The staggering amount of money pumped into China's private tutoring market has led to shady practices, such as misleading advertising and use of fraud, that have disrupted the market and, in the eyes of the government, exacerbated education inequality, a huge pain point for hundreds of millions of Chinese families, even though some ed tech companies claim they try to tackle the exact same problem.

One common practice private ed tech companies have adopted is to attract new user subscriptions with cheap, heavily subsidized trial classes. Once the trial period is over, families have found themselves on the hook for significant upfront course fees, which have proven budget-busting for even members of the relatively wealthy urban middle-class. "I believe this use of subsidies to attract new parents, and make them pay upfront, was one reason that this sector was targeted," Norris said.

Why private education?

Insiders in the private education sector had long anticipated heightened restrictions, and they'd gotten advance word of the new policy guidelines that came down last weekend, according to Rui Ma, a China tech investor and analyst who hosts the podcast and newsletter Tech Buzz China. Ma told Protocol that tech entrepreneurs she talked to last week, when rumors about upcoming sweeping rules were widely circulating, "basically all said that they felt like this is clearly to address the demographic crisis."

The latest Chinese census, released on May 11, showed the slowest population growth in decades, and plummeting birth rates since 2011. To address it, Beijing announced a three-child policy on May 31. Yang Wenzhuang, director of the Department of Population Monitoring and Family Development at China's National Health Commission, said in July that economic and social policies related to education, housing and employment have become key factors "influencing families' fertility choices." To encourage families to have more babies, Yang said, the government will roll out supplemental policies to make life easier for parents. And that could include reduced education costs and Ministry of Education-led support for after-school services and summer care services in order to reduce the burden of education for schoolchildren.

"The demographic crisis is exacerbated by social inequality," Ma said. "[If] I am struggling to see any future for my kids without spending a ton of time and resources on it ... I'm gonna not have kids."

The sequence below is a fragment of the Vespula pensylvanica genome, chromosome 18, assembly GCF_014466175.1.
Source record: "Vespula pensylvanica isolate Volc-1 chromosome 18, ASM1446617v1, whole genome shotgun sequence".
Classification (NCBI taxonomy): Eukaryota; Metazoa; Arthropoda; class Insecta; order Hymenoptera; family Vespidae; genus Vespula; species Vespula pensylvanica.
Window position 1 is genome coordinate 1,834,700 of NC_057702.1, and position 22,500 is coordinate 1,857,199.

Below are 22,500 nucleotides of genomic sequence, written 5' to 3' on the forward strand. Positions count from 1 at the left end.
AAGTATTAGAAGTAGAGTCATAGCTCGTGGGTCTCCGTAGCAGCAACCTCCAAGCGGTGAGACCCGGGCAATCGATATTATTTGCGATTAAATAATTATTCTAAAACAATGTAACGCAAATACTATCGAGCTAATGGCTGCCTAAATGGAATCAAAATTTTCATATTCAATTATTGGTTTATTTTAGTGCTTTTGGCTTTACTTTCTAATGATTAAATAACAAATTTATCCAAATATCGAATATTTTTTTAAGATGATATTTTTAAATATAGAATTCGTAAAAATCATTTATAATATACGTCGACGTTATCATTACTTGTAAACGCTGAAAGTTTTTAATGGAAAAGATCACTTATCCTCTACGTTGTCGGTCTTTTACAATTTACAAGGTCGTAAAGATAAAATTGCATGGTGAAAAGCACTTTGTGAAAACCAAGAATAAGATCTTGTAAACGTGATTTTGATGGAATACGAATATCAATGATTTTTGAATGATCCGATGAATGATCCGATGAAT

Niantic is building an AR map of the world

The company’s Visual Positioning System will help developers build location-based AR games and experiences; a new social app aims to help with AR content discovery.

VPS will allow developers to build location-based AR experiences for tens of thousands of public spaces.

Image: Niantic

Pokémon Go maker Niantic has quietly been building a 3D AR map of the world. Now, the company is getting ready to share the fruits of its labor with third-party developers: Niantic announced the launch of its Lightship Visual Positioning System at its developer summit in San Francisco on Tuesday. VPS will allow developers to build location-based AR experiences for tens of thousands of public spaces, Niantic said.

Niantic also announced a new service called Campfire that adds a social discovery layer to AR, starting with Niantic’s own games. Both announcements show that Niantic wants to be much more than a game developer with just one or two hit apps (and a couple of flops). Instead, it aims to play a key role in the future of AR — and it’s relying on millions of Ingress and Pokémon Go players to help build that future.

Keep Reading Show less
Janko Roettgers

Janko Roettgers (@jank0) is a senior reporter at Protocol, reporting on the shifting power dynamics between tech, media, and entertainment, including the impact of new technologies. Previously, Janko was Variety's first-ever technology writer in San Francisco, where he covered big tech and emerging technologies. He has reported for Gigaom, Frankfurter Rundschau, Berliner Zeitung, and ORF, among others. He has written three books on consumer cord-cutting and online music and co-edited an anthology on internet subcultures. He lives with his family in Oakland.

Sponsored Content

Why the digital transformation of industries is creating a more sustainable future

Qualcomm’s chief sustainability officer Angela Baker on how companies can view going “digital” as a way not only toward growth, as laid out in a recent report, but also toward establishing and meeting environmental, social and governance goals.